Hundreds Mourn Civil Rights Hero in Montgomery
Hundreds of mourners paid their respects Friday to a Civil Rights icon who changed their city and the nation.
MONTGOMERY, Ala. -- Hundreds of mourners paid their respects Friday to a Civil Rights icon who changed their city and the nation.
In a memorial service held at the Dexter Avenue King Memorial Baptist Church, Rosa Parks was remembered as a hero whose refusal to give up her seat on a bus helped spark the Civil Rights Movement.
"Without Rosa Parks, maybe there might not have been a Dr. Martin Luther King, (and) maybe the Civil Rights Movement would have begun elsewhere," Southern Poverty Law Center co-founder Morris Dees told a standing-room only crowd.
"And maybe there would have been no Southern Poverty Law Center (because) I was inspired by Rosa Parks."
Speaking at the same church from where Dr. Martin Luther King Jr. helped direct the Montgomery Busy Boycott started by Parks, Dees and others credited Parks with inspiring not only the Civil Rights Movement, but other movements for justice and equality around the world.
"Rosa Parks was the inspiration not because of any great speech, but simply by the act of her being who she was, someone who refused to let anyone or anything force her to compromise her spirit," said civil rights activist Andrew Young.
Young said Parks led "a life of quiet dignity and self-respect that refused to bow down to laws that she knew were unjust and unfair."
Since her death, mourners across the country have attended services in honor of Parks, who was known to many as the Mother of the Civil Rights Movement. In many cities, including Montgomery, officials roped off seats at the front of buses to honor Parks' act of courage.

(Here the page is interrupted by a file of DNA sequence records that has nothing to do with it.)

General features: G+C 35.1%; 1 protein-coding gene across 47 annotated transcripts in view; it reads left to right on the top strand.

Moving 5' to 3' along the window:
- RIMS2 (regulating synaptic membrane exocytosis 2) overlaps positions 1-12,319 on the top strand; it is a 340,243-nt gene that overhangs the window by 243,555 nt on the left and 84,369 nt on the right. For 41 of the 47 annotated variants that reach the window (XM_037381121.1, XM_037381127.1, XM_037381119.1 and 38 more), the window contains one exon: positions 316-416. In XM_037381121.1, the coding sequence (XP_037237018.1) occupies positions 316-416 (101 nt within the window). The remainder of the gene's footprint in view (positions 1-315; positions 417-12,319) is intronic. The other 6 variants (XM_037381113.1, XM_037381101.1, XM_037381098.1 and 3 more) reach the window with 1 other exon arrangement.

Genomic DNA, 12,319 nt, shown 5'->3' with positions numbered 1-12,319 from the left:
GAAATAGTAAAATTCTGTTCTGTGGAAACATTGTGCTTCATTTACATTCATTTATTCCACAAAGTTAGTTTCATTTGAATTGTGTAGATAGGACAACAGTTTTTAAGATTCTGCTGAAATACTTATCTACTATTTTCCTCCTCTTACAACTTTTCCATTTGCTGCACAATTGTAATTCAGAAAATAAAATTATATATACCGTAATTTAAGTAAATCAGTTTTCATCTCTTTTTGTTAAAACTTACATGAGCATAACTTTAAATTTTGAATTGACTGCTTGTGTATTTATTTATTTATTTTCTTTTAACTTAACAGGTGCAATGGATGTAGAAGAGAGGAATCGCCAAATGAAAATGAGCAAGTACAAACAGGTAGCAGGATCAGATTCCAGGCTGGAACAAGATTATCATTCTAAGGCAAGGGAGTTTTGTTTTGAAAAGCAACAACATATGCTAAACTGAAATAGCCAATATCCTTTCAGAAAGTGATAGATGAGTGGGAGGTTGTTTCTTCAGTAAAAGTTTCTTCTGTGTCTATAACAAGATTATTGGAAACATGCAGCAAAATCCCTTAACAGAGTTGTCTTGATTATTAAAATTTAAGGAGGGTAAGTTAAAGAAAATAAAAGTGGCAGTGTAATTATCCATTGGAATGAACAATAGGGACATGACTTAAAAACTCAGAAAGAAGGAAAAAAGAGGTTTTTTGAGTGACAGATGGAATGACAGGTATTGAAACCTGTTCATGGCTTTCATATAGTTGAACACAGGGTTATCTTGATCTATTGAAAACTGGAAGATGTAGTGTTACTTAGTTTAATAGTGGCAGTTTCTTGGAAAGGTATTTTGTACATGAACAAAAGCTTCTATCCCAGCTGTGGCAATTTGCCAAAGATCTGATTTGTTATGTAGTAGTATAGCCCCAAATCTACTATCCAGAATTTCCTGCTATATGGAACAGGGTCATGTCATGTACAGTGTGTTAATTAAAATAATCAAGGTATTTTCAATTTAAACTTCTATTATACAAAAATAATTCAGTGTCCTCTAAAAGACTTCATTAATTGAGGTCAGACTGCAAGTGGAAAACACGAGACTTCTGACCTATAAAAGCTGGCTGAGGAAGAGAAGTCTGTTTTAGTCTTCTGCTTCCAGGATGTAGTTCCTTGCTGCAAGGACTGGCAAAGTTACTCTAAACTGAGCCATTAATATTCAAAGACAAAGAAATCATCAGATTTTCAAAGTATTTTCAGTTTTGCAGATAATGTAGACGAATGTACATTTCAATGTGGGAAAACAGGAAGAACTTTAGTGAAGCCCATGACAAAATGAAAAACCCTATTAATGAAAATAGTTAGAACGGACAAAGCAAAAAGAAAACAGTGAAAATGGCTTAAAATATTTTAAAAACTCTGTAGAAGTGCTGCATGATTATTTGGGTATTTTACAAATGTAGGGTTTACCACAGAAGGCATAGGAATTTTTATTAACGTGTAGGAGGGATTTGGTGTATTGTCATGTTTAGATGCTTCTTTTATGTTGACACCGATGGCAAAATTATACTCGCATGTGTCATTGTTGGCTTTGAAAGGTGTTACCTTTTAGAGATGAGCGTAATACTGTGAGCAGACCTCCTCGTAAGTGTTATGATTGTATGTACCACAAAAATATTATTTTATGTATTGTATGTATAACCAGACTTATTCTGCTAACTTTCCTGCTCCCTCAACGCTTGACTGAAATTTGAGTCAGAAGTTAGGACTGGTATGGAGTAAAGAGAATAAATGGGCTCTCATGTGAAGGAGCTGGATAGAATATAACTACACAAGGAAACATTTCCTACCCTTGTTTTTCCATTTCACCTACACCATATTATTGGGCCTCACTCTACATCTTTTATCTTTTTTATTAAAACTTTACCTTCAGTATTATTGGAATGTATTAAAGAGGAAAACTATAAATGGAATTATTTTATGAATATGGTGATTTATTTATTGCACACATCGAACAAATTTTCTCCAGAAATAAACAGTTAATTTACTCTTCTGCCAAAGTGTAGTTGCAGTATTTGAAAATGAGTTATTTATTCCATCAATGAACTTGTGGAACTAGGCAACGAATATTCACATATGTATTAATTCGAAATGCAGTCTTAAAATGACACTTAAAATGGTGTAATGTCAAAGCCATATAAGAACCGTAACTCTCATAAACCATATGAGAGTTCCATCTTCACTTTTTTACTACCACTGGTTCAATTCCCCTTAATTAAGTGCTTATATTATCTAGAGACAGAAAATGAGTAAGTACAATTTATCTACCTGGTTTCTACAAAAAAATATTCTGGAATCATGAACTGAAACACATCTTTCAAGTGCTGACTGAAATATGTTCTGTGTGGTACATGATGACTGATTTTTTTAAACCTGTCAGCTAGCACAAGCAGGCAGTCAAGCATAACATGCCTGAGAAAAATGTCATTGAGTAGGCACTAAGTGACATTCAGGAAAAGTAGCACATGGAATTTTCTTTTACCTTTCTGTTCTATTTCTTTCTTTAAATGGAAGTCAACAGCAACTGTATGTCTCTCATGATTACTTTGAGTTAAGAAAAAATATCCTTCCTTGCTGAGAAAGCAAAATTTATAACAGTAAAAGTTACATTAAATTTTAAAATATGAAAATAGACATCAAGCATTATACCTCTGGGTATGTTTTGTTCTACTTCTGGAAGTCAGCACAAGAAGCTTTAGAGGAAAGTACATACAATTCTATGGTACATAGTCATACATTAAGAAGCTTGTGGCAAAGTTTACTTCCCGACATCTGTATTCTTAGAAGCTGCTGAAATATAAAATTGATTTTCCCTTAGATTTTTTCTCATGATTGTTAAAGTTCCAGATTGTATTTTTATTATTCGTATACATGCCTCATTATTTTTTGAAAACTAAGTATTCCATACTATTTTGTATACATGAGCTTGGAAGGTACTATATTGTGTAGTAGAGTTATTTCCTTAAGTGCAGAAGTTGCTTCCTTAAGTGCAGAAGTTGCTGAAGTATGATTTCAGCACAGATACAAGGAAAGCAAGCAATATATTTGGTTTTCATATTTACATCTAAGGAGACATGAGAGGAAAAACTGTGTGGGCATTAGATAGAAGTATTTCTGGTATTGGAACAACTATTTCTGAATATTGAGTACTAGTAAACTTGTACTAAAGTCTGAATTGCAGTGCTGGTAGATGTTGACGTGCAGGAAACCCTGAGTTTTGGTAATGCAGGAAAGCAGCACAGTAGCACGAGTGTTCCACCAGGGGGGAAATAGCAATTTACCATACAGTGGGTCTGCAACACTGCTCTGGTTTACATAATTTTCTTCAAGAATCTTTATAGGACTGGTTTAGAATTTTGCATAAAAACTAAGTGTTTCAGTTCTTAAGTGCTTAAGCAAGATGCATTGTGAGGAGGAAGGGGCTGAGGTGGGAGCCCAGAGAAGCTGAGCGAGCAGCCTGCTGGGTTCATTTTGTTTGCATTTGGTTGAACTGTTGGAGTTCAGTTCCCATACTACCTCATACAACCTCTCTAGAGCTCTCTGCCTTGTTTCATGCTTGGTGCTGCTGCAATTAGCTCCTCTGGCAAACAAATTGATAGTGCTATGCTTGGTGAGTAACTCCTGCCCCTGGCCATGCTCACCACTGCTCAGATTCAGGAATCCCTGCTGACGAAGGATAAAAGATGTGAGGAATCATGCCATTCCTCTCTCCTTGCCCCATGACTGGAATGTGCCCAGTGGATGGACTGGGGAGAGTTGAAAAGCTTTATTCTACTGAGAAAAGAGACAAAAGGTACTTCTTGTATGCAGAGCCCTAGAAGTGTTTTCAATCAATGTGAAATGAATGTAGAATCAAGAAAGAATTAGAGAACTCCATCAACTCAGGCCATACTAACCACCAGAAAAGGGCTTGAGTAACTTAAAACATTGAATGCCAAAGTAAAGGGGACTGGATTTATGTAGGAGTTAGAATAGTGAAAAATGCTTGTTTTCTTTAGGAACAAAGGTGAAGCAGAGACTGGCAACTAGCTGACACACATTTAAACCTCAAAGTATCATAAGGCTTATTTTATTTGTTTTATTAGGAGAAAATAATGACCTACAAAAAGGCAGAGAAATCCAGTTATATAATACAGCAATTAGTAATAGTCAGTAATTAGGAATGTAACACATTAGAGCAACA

On Dec. 1, 1955, Parks refused to give up her seat to a white man on a segregated public bus. The act prompted her arrest and a 381-day boycott of the city's buses, and helped launch Dr. Martin Luther King into the national spotlight.
In recent months many of Parks' supporters have approached current Montgomery Mayor Bobby Bright, asking him to issue an official pardon to Parks. On Friday, Bright said he sees her legacy differently.
"Instead of pardoning her," Bright said, "We should be begging for her pardon for how we treated her."
During the service, speakers called for celebration and inspiration as well as mourning.
"What Rosa Parks would ask us to do is one simple thing," said Bright. "She would want us to go back to our communities and find one thing that we can make different (that would make) life better for the people living there."
"I hope the people of Montgomery can continue to live in her spirit," said Young. "Rosa Parks brought us to the kingdom, and we love her and thank her."